Redundancy selection and process - a question of fairness

Analysis

Redundancy selection and process - a question of fairness

An employee whose position becomes redundant is normally excluded from any relief under unfair dismissal legislation.

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An employee whose position becomes redundant is normally excluded from any relief under unfair dismissal legislation. While in the ordinary course of events it may be that a redundancy genuinely occurring would not come within the scope of unfair dismissal legislation, industrial tribunals have ruled that although a position is redundant, the dismissal may still be considered to be harsh, unreasonable or unjust.

There are certain obligations placed on an employer that require reasonable actions in the process surrounding a position or positions becoming redundant and the treatment of the affected employee(s). For example, it may be that in selecting employees for redundancy an employer unilaterally decides to terminate an employee of long and exemplary service over another employee. This redundancy may be justified but there is possibly unfairness against the employee selected.

The process

An industrial tribunal, in a particular case, may conclude that the redundancy of an employee and/or the process leading up to it, was unfair. There may also be a requirement under the relevant industrial instrument for the employer to engage in a particular process when a definite decision has been made that redundancies will occur. Industrial tribunals have determined the principles to be applied when considering whether a redundant employee has been fairly treated.

Failure of the employer to comply with all of these obligations might not necessarily warrant a finding against the employer, however, an employer should consider each of the obligations to determine its relevance in a particular redundancy situation. These obligations include:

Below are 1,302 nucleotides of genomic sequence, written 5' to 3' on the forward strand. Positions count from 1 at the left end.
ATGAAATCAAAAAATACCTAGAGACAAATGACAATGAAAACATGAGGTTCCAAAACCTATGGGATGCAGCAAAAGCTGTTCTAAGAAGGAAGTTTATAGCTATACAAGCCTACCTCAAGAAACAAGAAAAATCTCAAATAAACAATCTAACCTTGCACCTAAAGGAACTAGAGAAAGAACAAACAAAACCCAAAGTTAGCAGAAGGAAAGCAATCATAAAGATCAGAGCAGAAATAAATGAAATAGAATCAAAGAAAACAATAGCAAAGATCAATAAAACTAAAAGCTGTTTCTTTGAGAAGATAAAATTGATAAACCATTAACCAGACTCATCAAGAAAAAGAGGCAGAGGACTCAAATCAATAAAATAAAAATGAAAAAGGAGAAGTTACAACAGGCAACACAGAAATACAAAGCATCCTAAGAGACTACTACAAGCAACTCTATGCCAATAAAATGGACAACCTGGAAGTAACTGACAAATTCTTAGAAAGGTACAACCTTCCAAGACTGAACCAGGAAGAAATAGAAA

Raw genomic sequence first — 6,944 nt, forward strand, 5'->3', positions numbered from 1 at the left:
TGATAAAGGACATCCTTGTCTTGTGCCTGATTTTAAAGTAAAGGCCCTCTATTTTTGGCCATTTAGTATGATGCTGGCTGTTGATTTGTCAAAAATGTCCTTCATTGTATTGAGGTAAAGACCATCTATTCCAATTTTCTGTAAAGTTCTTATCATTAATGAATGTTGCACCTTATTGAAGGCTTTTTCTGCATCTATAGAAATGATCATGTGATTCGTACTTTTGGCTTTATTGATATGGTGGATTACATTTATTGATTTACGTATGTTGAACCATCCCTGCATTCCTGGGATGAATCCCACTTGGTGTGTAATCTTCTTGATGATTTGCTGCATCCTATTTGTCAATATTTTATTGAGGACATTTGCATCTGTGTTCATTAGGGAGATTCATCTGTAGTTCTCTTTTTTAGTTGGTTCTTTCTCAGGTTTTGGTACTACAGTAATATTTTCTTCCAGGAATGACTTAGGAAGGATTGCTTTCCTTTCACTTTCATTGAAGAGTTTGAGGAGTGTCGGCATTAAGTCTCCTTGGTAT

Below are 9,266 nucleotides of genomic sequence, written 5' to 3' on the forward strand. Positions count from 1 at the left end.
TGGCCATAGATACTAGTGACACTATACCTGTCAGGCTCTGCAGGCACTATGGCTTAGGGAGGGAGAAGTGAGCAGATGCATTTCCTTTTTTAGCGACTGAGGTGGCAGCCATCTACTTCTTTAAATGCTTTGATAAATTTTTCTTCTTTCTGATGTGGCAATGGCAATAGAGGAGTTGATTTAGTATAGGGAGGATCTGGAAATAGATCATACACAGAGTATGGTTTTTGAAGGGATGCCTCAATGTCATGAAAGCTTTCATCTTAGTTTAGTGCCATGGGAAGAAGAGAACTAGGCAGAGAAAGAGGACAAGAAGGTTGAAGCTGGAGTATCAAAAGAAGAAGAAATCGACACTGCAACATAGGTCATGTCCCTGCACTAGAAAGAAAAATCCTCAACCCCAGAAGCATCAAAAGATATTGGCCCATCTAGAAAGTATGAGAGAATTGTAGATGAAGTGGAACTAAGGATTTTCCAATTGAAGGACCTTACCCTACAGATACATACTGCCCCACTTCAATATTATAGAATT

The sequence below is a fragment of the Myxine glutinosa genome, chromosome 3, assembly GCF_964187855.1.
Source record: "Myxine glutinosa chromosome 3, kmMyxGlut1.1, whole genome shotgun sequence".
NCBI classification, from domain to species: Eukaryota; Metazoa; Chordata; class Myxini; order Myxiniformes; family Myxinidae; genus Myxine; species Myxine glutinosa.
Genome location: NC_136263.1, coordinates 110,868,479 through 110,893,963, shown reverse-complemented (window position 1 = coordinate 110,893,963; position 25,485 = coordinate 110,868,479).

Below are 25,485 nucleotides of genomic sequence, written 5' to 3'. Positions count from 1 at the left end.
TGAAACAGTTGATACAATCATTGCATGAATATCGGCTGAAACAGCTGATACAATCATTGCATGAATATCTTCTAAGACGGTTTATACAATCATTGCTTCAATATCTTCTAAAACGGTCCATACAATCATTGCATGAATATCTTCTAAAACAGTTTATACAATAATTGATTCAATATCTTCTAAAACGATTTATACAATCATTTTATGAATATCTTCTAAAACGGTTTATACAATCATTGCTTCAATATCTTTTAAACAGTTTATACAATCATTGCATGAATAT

• Give reasonable notice to employees and/or their unions - the minimum period of notice is provided by the relevant industrial instrument, or in any case, s.170CM of the Workplace Relations Act 1996 [Cth];

  • Adequately consult with employees and/or their unions on the impact of the proposed changes - this is particularly important where the relevant industrial instrument prescribes a consultative process to be observed by the employer;

  • Explore genuine alternative options for redundancy, such as redeployment or relocation - where an employer is successful in obtaining suitable alternative employment for an employee, severance payments are not normally payable;

  • Ensure such options are fairly offered to the affected employees - this is similar to the objective criteria regarding selection of an employee(s) for redundancy;

  • Provide reasonable standards of redundancy benefits - the scale of severance payments is normally determined by the relevant industrial instrument and can vary depending on the jurisdiction;

  • Provide appropriate ancillary services, such as time off to seek alternative work, retraining opportunities, outplacement services, or financial planning - a common provision in redundancy clauses within industrial instruments allows the employee a day off with pay to seek other employment opportunities;

  • Ensure employees nominated for redundancy are fairly selected on an objective and unbiased basis - usually this means referring to the skills, experience, training and performance of individuals compared to the current and future needs of the organisation.

Employee obligations

The employee needs to be actively seeking a commitment to employment or cooperating with the company as to future employment. The employee cannot use the circumstances in an attempt to gain severance payments based solely on the employee's refusal to accept a reasonable offer of employment.

Transfer to lower position (redeployment/demotion)

The redundancy clause in an industrial instrument usually provides that an employee transferred to lower paid duties as a consequence of a redundancy is entitled to the same period of notice or is paid the difference between the current wage rate and the lower rate for the equivalent period in lieu of notice.

If, however, there is a substantial reduction in the employee's wages as a result of the lower paid duties, the offer of alternative employment within the organisation, where challenged by an employee, may be regarded by an industrial tribunal as unsuitable and, therefore, deemed to be a dismissal with an offer of re-engagement in a lower paid position.

Related

Termination and Redundancy

 

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